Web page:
2: Kapoho Kalapana road scenic drive (Puna, close to Hilo)
Distance: 14 miles
Where is it? Highway 137 between mile markers 8 and 22
This is our favorite scenic drive on the Big Island, and we can think of no excuse not to see it. The Kalapana – Kapoho road (also known as “red road”) runs along the coast through tree tunnels in the lush Puna district, and passes by a few beach parks and hot ponds which make great stops to take in the surroundings.
Another must-see of this scenic road is Kalapana-Kaimu where the road now terminates after it was overrun by lava in 1990. This lava also covered the world-famous Kalapana black sand beach. Right now (and a 15-minute hike from Kaimu), you can see a new black sand beach forming. This is a great start/ending of this scenic drive and will leave a deep impression of the destruction that lava is capable of.
In the ‘town’ of Kalapana-Kaimu you can take a break and find a few vendors selling food, drinks, souvenirs and lava pictures.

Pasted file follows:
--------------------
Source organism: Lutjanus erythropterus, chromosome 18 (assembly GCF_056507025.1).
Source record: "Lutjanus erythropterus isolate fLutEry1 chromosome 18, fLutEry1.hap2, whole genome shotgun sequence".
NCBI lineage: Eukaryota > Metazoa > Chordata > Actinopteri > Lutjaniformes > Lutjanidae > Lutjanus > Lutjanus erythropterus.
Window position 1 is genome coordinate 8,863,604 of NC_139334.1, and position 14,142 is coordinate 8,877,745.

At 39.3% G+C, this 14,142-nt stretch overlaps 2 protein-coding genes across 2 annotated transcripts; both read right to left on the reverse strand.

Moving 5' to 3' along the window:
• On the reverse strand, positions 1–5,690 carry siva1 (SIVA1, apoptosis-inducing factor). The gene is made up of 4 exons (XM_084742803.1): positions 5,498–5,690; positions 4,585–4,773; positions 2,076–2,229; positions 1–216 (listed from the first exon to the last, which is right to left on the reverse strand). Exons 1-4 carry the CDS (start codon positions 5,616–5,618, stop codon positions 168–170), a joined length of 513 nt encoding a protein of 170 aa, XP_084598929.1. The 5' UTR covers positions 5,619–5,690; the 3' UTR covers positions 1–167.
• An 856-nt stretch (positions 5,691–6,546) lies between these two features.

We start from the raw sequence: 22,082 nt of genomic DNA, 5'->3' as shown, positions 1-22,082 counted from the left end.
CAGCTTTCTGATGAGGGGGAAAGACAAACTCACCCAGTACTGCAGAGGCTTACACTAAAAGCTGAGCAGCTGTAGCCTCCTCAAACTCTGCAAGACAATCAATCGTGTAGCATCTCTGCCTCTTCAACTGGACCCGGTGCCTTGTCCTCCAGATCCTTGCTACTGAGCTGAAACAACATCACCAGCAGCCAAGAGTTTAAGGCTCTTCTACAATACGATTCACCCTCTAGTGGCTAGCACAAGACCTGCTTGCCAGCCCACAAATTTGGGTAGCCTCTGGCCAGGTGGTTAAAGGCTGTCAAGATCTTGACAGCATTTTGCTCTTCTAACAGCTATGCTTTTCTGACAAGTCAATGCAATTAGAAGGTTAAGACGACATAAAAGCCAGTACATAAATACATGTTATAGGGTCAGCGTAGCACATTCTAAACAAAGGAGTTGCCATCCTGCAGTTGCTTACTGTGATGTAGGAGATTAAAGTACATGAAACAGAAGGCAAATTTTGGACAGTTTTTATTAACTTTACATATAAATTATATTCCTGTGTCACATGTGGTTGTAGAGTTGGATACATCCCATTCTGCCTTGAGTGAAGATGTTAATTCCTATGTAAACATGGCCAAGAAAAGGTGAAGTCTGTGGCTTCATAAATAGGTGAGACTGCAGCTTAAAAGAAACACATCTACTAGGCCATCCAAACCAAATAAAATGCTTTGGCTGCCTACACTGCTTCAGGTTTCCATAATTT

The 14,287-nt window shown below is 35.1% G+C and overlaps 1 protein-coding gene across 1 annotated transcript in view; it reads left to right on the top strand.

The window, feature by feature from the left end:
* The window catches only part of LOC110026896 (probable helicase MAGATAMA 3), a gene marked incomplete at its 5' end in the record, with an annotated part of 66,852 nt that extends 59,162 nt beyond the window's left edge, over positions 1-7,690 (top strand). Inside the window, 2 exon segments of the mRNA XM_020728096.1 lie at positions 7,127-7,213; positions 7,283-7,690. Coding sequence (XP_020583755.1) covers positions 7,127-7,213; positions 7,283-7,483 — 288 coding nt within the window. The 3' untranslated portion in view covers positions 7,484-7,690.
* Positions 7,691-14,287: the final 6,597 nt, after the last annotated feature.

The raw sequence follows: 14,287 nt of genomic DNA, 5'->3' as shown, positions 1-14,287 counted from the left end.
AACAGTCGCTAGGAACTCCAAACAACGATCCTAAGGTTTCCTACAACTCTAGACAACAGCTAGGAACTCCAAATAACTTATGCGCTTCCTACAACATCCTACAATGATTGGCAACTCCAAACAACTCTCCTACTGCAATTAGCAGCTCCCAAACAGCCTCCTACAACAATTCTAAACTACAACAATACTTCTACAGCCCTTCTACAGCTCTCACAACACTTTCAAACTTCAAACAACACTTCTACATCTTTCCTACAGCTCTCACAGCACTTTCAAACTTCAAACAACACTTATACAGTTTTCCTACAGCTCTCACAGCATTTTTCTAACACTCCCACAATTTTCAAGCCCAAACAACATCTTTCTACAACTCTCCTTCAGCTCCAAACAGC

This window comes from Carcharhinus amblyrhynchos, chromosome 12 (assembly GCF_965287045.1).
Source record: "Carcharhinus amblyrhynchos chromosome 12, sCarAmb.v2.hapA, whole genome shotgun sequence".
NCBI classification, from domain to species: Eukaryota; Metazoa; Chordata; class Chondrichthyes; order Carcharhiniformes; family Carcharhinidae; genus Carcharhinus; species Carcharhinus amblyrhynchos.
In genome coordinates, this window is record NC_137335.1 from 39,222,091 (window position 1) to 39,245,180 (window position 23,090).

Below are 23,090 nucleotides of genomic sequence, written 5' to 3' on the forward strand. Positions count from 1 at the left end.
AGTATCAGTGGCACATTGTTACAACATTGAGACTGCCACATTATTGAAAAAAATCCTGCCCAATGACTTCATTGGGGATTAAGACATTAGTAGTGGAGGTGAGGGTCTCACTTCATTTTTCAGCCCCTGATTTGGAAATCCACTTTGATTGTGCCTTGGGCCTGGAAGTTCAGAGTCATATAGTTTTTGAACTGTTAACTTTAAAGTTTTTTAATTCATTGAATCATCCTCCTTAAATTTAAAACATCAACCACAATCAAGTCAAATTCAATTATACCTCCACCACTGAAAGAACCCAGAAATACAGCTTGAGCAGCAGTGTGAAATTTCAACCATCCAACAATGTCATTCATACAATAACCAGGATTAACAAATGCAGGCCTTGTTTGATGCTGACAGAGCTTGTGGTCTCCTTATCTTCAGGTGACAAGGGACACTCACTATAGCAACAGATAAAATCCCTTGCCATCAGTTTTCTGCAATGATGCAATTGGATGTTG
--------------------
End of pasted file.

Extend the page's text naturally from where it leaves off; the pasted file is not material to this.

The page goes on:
3: Pepe’ekeo (Onomea) scenic drive (Hilo)
Distance: 4 miles
Where is it? Follow highway 19 north of Hilo. Between mile marker 7 and 8 take the right-hand turn that is marked ‘scenic drive”.
Recommended stop: Hawaii Tropical Botanical Gardens (website).
The Pepe’ekeo (also known as the Onomea bay) scenic drive is the most famous scenic routes on the Big Island. It is a 4 mile stretch of the old mamalahoa highway that snakes from scenic spot to scenic spot through lush tropical forest and gives some stunning views of Onomea Bay.
The Hawaii Tropical Botanical Gardens halfway the drive are a must-see if you like tropical plants and flowers, and are one of our favorite short hikes on the Big Island. They are often described as a “walk in paradise” and “stunningly beautiful”, and host a number of trails and over 2000 species of plants.
Please drive carefully. This road is a bit narrow and has many sharp curves and some one-lane bridges. Drive slowly and with aloha, you are not in a hurry.
4: Chain of craters road (Volcano Village)
Distance: 20 miles (one way)
Where is it? The Chain of Craters road is almost impossible to miss. In the Hawaii Volcanoes National Park, follow the crater rim drive towards the south and follow the signs ‘Chain of Craters road’.
When to take: While visiting the Hawaii Volcanoes National Park.